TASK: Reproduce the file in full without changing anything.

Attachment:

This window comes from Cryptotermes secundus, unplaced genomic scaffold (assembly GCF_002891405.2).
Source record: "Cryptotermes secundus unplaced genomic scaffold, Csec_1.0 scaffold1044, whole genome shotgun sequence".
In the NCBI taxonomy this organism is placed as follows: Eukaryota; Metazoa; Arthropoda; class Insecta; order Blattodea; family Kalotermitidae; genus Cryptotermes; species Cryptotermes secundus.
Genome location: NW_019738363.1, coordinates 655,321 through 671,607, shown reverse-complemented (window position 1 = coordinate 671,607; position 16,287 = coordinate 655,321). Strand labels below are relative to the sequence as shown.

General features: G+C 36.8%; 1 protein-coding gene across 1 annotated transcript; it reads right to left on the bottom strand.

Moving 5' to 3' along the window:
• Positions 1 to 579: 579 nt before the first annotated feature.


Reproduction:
This window comes from Cryptotermes secundus, unplaced genomic scaffold (assembly GCF_002891405.2).
Source record: "Cryptotermes secundus unplaced genomic scaffold, Csec_1.0 scaffold1044, whole genome shotgun sequence".
In the NCBI taxonomy this organism is placed as follows: Eukaryota; Metazoa; Arthropoda; class Insecta; order Blattodea; family Kalotermitidae; genus Cryptotermes; species Cryptotermes secundus.
Genome location: NW_019738363.1, coordinates 655,321 through 671,607, shown reverse-complemented (window position 1 = coordinate 671,607; position 16,287 = coordinate 655,321). Strand labels below are relative to the sequence as shown.

General features: G+C 36.8%; 1 protein-coding gene across 1 annotated transcript; it reads right to left on the bottom strand.

Moving 5' to 3' along the window:
• Positions 1 to 579: 579 nt before the first annotated feature.